Werner's Blog — Opinion, Analysis, Commentary
How are alternative fuel vehicles catching on in Europe?

While visiting Europe this summer I notice that there are numerous vehicles on the road that are propelled by alternative fuels. Other than the familiar hybrid-electric and electric vehicles, Europeans are also taking increasingly to compressed natural gas (CNG) and liquefied petroleum gas (LPG). The latter may be better known as "autogas" or simply propane. These types of vehicles have a minuscule share of the market in North America and are sometimes found in taxis, whose drivers are particularly concerned about fuel efficiency. However, as the chart below shows, some European countries have seen a rather large uptake of CNG and LPG. Italy is standing out as the country where about one in every seven new cars uses alternative fuels—and this is mostly CNG or LPG. What is driving this trend?

New Passenger Cars with Alternative Fuel Engine
% of new passenger cars, 2011-2013, European Union Countries

Alternative Fuel Vehicles, Europe 2011-2013

The rate at which Italian motorists are embracing CNG and LPG vehicles is remarkable. A closer look at new vehicle statistics reveals that this trend is driven mostly by purchases in the sub-compact market. CNG and LPG lower fuel costs substantially, while the risk of making a "wrong" decision is mitigated by the relatively low purchase cost of new vehicles in this class. The fuel economy of LPG and CNG vehicles is impressive when compared to conventional gasoline and diesel engines. In the last few years, CNG has also started to dominate the picture.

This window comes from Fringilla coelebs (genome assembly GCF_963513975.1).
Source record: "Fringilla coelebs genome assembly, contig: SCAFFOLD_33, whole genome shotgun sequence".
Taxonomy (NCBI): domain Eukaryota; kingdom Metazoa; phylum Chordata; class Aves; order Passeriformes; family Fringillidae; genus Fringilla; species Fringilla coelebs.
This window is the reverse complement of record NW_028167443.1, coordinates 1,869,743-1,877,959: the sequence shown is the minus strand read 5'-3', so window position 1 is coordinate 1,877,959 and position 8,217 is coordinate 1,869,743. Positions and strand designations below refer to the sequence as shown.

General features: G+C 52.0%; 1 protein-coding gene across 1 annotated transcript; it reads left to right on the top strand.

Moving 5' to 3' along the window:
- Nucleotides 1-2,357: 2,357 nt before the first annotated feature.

The benefits of CNG are particularly attractive in Italy where there is a large wedge between the retail price of gasoline and the retail price for CNG, combined with an extensive distribution network. Adjusted for the slightly higher purchase cost, annual mileage, and energy equivalency, CNG and LPG vehicles save about 60% compared to gasoline vehicles. (1 kg of CNG is about equal to 1.5 L of petrol.) Taxes play a role as well: they are lower on CNG than on gasoline. Italy has one of the highest taxes on gasoline. Italian motorists respond to strong price signals and economize on their fuel costs.

There are also environmental benefits to using CNG. On a per-kilometre basis, CNG vehicles emit about 6-11% less carbon dioxide over the entire life-cycle than gasoline vehicles, according to information provided by the Alternative Fuels Data Center of the U.S. Department of Energy. Natural gas also burns cleaner than gasoline, and this compares favourably in terms of nitrous oxides (NOx) emissions. Especially when CNG replaces diesel fuel in urban settings, the environmental benefits can be substantial, and the gain in urban air quality may be the most noticeable benefit in the short term. To the extent that natural gas can be obtained from renewable sources ("biomethane") rather than from fossil sources, the environmental balance improves further.

The benefits of CNG have been convincing motorists in other countries as well. China, India, Argentina, and Brazil have some of the largest CNG fleets. The prospect for CNG in North America looks mixed, however. The cost differential is much smaller than in Europe because of low taxes on gasoline and diesel. The distribution network is also much less dense except in a few urban areas. And the number of vehicle models with factory-equipped CNG remains small. Perhaps the largest benefit accrues to large fleets of vehicles: buses and trucks. High mileage combined with centralized refueling stations make CNG increasingly attractive, in particular as world oil prices recover from their current lows.

Further Readings:

Posted on Saturday, July 16, 2016 at 12:00 — #Transportation
© 2018  Prof. Werner Antweiler, University of British Columbia. Contact me at: werner.antweiler@ubc.ca | valid HTML | Home
[Sauder School of Business] [The University of British Columbia]